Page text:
These States Are Seeing an Unusual Summertime Spike in RSV Cases

Here’s what to know and how to keep baby safe and healthy.
save article
profile picture of Nehal Aggarwal
By Nehal Aggarwal, Editor
Published August 30, 2021
baby sick with fever and crying while mom touches forehead
Image: Getty Images

If you’re a parent to young children, you may be hearing a lot of talk of Respiratory Syncytial Virus, more commonly known as RSV. RSV is a contagious virus that can look a lot like a cold, with symptoms including congestion, dry cough, sore throat and a low-grade fever, but is more easily spread and can extend into the lungs. It’s also really common, and the CDC estimates all babies will have likely had the virus by the time they’re 2. Typically, RSV season is seen alongside cold and flu season, from the months of November through March. However, according to the CDC cases have been on the rise this summer.

RSV cases initially spiked in June. At the time, the CDC reported that RSV was spreading in southern states including Alabama, Georgia, Florida, Kentucky, Mississippi, North Carolina, South Carolina, Tennessee, Louisiana, Arkansas, New Mexico, Oklahoma and Texas. The CDC encouraged broader testing for RSV among patients who had acute respiratory illness or tested negative for COVID-19.

“In the United States, RSV infections occur primarily during the fall and winter cold and flu season. In April 2020, RSV activity decreased rapidly, likely due to the adoption of public health measures to reduce the spread of COVID-19,” the organization said in a health advisory. “Compared with previous years, RSV activity remained relatively low from May 2020 to March 2021. However, since late March, CDC has observed an increase in RSV detections reported to the National Respiratory and Enteric Virus Surveillance System (NREVSS), a nationwide passive, laboratory-based surveillance network.”

In recent weeks, according to the CDC’s data, the health departments in some midwestern states, including Iowa and Ohio, have also been seeing an increase in RSV cases, with over 100 cases in each state. Plus, Texas has seen over 1,000 cases in the past five weeks.

So how can parents keep their kids from getting it? Dina DiMaggio, MD, pediatrician and official spokesperson for the American Academy of Pediatrics, explains many of the preventative measures are similar to those of COVID-19.

“We…are seeing a surge that corresponds with the relaxing of COVID-19 restrictions,” she says. “To keep children safe from RSV the best strategies are to cover coughs [and] sneezes with a tissue, wash hands with soap [and] water for 20 seconds, clean frequently touched surfaces that might hold germs like favorite toys, and avoid having your child go to daycare [or] school if sick.”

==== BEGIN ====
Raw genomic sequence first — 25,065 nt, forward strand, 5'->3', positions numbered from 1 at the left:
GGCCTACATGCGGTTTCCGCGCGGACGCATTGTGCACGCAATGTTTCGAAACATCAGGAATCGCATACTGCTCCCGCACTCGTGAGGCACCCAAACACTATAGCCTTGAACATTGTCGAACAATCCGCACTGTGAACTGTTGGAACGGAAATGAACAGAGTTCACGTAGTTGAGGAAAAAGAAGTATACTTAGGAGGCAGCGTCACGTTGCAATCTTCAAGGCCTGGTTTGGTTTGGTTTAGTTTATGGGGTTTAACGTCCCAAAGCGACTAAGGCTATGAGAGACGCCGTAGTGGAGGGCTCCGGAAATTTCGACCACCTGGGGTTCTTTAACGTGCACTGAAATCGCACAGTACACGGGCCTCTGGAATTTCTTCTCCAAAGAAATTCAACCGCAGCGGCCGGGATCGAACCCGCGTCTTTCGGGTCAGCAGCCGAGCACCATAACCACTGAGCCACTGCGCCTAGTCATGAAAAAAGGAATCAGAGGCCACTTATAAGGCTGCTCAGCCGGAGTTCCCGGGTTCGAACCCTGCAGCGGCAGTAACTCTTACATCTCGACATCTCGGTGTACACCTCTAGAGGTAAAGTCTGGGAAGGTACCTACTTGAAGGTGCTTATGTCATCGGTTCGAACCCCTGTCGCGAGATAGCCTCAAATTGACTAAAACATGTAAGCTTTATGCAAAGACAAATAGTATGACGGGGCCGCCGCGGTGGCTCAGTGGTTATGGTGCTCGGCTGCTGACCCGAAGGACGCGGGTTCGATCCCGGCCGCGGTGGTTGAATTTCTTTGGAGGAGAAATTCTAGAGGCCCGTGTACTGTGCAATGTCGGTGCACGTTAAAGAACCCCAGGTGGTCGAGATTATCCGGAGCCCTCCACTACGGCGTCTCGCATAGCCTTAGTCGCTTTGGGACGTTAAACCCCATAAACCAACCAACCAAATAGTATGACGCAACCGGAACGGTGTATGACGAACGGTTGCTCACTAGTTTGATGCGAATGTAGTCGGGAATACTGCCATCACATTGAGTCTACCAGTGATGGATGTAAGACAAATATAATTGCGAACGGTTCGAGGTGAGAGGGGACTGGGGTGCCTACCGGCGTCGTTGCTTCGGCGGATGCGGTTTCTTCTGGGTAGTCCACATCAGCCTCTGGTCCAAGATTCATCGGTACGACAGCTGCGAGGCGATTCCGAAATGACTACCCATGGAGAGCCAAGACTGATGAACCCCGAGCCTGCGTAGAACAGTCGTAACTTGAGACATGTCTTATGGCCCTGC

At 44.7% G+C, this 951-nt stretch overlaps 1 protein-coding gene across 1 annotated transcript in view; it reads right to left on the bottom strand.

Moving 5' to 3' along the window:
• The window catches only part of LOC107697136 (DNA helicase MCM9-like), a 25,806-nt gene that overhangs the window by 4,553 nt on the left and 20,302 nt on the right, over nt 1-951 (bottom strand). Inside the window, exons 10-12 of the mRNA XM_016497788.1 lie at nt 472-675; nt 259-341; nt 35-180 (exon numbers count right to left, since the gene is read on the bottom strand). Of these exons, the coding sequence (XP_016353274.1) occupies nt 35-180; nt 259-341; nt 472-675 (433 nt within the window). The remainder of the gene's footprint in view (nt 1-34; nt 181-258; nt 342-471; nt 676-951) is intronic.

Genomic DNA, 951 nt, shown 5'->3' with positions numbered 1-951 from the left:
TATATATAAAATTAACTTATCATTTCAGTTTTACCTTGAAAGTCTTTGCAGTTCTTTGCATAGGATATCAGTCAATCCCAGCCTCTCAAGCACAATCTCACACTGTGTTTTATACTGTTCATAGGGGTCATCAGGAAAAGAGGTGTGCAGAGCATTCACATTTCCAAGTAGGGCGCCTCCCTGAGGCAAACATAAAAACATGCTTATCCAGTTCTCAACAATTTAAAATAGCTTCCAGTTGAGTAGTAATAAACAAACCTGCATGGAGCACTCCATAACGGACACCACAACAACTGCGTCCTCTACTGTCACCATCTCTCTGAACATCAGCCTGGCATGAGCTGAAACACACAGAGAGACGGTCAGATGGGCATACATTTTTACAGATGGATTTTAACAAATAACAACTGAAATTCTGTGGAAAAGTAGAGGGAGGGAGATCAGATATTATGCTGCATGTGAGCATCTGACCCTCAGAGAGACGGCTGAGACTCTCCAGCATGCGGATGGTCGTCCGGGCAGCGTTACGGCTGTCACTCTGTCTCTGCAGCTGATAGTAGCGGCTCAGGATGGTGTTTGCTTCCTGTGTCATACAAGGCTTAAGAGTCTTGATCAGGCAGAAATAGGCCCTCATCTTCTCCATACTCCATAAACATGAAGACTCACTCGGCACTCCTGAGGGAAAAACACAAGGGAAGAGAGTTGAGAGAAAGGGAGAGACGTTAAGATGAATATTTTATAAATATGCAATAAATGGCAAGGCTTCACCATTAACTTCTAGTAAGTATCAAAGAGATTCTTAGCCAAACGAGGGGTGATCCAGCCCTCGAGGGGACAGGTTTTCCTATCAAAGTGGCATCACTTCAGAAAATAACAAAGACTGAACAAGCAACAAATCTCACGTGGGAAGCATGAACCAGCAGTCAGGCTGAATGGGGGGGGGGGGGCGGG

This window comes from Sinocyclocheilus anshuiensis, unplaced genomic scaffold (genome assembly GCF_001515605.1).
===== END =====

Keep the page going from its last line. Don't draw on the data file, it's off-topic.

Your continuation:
A few more helpful tips? Keep baby away from people who may be sick; don’t share cups or utensils; avoid crowded places; and keep sick siblings away.

Please note: The Bump and the materials and information it contains are not intended to, and do not constitute, medical or other health advice or diagnosis and should not be used as such. You should always consult with a qualified physician or health professional about your specific circumstances.

save article
Article removed.
Name added. View Your List

Next on Your Reading List

newborn baby sneezing while in baby bouncer
Why Newborn Sneezing Is Totally Normal
Medically Reviewed by Dina DiMaggio Walters, MD
mother touching baby's lips
Why Your Newborn Might Have a Lip Blister
Medically Reviewed by Dina DiMaggio Walters, MD
First Days Home With Baby: Signs to Call the Doctor
First Days Home With Baby: Signs to Call the Doctor
Medically Reviewed by Dina DiMaggio Walters, MD
cold and flu medication and hot tea on wooden table at home
What to Know About Taking Cold Medicine While Breastfeeding
Medically Reviewed by Kendra Segura, MD
Best Baby Nasal Aspirators-hero
The Best Baby Nasal Aspirators for Stuffy Noses
By Kelsey Paine
baby crying due to hand foot mouth disease
How to Prevent and Treat Hand, Foot, and Mouth Disease
Medically Reviewed by Dina DiMaggio Walters, MD
doctor checking baby's throat
Can Babies Get Strep Throat?
Medically Reviewed by Lauren Crosby, MD
baby coughing
What to Do When Baby Has a Cough
Medically Reviewed by Lauren Crosby, MD
mother holding crying baby
Everything to Know About the Flu in Babies
Medically Reviewed by Lauren Crosby, MD
baby sleeping in mother's arms at home
How to Treat a Baby Fever
Medically Reviewed by Lauren Crosby, MD
Mom holding sick baby
How to Detect and Treat Sore Throat in Babies and Toddlers
By Kristina Cappetta
mother comforting baby while breastfeeding at home
Everything to Know About Newborn and Baby Congestion
Medically Reviewed by Lauren Crosby, MD
Best Baby Thermometers
The Heat Is on: the Best Baby Thermometers for Your Needs
By Martina Garvey
child standing outside holding inhaler for asthma
RSV in Baby’s First Year Could Raise Their Risk of Asthma, Study Says
By Wyndi Kappes
mother cuddling baby that is sick with a cold at home on the couch
Sniffles Be Gone: How to Treat a Baby Cold
By Celia Shatzman
Clea Shearer and Joanna Teplin from the home edit
The Home Edit Stars Dish on How Busy Parents Can Get Organized
By Ashlee Neuman
mother taking toddler's temperature
Cold vs. COVID: Difference in Symptoms and When to Get Tested
By Nehal Aggarwal
Dad comforting and holding baby.
How to Detect and Treat Thrush in Babies
By Korin Miller
Toddler drinking water from a bottle.
Mom Tells Parents to “Trust Your Gut” After Toddler’s Scary E.R. Visit
By Nehal Aggarwal
Former bachelor star Lesley Anne Murphey holds her baby with her fiance.
Bachelor Alum Warns Parents About Common Virus Affecting Infants
By Nehal Aggarwal
Article removed.